Taking apart Monday’s walkoff loss
I wrote Monday’s game story from the standpoint that if you were going to trust in a Tigers reliever other than Jose Valverde or Joaquin Benoit to protect a ninth-inning lead, it would’ve been Octavio Dotel, both for his experience as a former closer and in his numbers as a non-closing reliever this year. If not him, who? After all, this is the guy the Tigers signed to provide another veteran presence in the bullpen.
That was the decision for the ninth inning. It’s the decisions leading up to that which make it a little more complicated.
Nobody on the Tigers pitching staff owns right-handed hitters like Dotel has over at least the last couple years. And the one lefty Dotel was due to face, Ichiro Suzuki, was 1-for-10 with five strikeouts lifetime against him. By comparison, Ichiro is 5-for-11 off Phil Coke, including 4-for-6 since the start of last season.
Overall, Dotel had gotten off to a better start than any Tigers reliever not named Duane Below. If you were going to go to the bullpen for the ninth, even with Phil Coke available, Dotel was the most logical option.
The previous inning, the Mariners had three straight left-handed hitters coming up, which made that Coke’s territory. Yes, he could have easily kept Fister in to at least start the eighth, but unless Fister was going to get the chance to go for a complete game, that probably wouldn’t have changed the choice of Dotel for the ninth.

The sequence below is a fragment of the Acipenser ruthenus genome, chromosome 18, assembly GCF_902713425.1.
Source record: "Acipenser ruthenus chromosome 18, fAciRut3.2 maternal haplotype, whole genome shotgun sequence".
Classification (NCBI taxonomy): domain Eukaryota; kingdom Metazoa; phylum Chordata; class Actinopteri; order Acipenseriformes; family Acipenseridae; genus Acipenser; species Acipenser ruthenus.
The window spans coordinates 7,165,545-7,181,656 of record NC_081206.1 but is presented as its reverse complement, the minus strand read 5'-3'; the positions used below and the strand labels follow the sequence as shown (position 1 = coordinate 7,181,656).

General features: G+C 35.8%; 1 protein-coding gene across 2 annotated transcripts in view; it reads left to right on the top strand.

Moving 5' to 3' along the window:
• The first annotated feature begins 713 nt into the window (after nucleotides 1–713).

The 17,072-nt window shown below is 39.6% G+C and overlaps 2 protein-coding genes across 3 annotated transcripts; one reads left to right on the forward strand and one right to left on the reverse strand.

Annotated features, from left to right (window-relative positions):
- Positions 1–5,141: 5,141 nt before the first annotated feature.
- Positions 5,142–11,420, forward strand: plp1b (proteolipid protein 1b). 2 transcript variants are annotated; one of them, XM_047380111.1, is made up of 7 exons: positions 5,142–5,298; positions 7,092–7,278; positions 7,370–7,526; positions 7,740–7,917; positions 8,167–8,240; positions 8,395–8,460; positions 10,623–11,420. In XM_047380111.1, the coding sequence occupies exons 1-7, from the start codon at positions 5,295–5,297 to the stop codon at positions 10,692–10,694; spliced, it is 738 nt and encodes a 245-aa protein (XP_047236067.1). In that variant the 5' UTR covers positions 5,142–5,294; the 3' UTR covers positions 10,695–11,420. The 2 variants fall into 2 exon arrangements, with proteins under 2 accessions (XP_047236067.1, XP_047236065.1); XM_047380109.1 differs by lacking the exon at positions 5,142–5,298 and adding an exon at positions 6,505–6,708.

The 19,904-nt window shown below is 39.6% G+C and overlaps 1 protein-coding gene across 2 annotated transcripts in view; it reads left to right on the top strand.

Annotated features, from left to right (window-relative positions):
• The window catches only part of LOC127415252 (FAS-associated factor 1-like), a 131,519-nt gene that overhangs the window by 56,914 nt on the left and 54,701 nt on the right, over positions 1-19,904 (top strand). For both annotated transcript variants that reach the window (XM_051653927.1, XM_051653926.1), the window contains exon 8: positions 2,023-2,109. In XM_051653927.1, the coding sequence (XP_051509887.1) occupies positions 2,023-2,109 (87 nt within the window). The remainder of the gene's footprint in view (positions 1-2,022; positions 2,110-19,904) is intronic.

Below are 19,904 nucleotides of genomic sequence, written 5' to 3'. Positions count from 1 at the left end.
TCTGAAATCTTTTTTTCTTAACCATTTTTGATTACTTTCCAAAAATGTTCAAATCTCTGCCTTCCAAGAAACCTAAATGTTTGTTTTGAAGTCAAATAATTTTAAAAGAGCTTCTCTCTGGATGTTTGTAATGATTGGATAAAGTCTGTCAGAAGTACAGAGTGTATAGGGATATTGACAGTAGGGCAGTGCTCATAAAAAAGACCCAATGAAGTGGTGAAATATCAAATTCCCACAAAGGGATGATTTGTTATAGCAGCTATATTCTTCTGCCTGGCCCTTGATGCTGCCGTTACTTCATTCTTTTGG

Leyland had not stated any sort of pitch count for Fister, though his move to pull Fister after 73 pitches suggested there might have been a count in mind. (Update: Fister was on a pitch count of 75-85) That said, Fister’s seventh inning was his only one without a ground-ball out. He got two outs on fly balls to left, a well-hit double to left from John Jaso, then a hard-struck line drive out off the bat of Justin Smoak caught (again) by Andy Dirks in left.
If he had another 13-pitch inning to get through the eighth, he would’ve had 86 pitches heading into the ninth with the middle of the Mariners order coming up. Would he have been allowed to head towards 100 pitches in his first start back? Doubt it. That would’ve led to Dotel. The one difference is that Coke would have been available in the ninth once it became clear that Dotel didn’t have it, though that change still might not have happened until after Montero’s double.
The two questions on resting the bullpen:
- Why rest Valverde: He pitched all three games against the White Sox over the weekend, totaling 55 pitches. Under those circumstances, Leyland has made it clear that Valverde won’t pitch a fourth consecutive day.
- Why rest Benoit: That is arguably a more interesting question. He had pitched the previous two games against the White Sox, but he had rested the previous two days before that. He pitched on three consecutive days just twice last season, and the more recent of those stretches began with a one-pitch outing against the Angels. He had combined for 29 pitches over the last two days.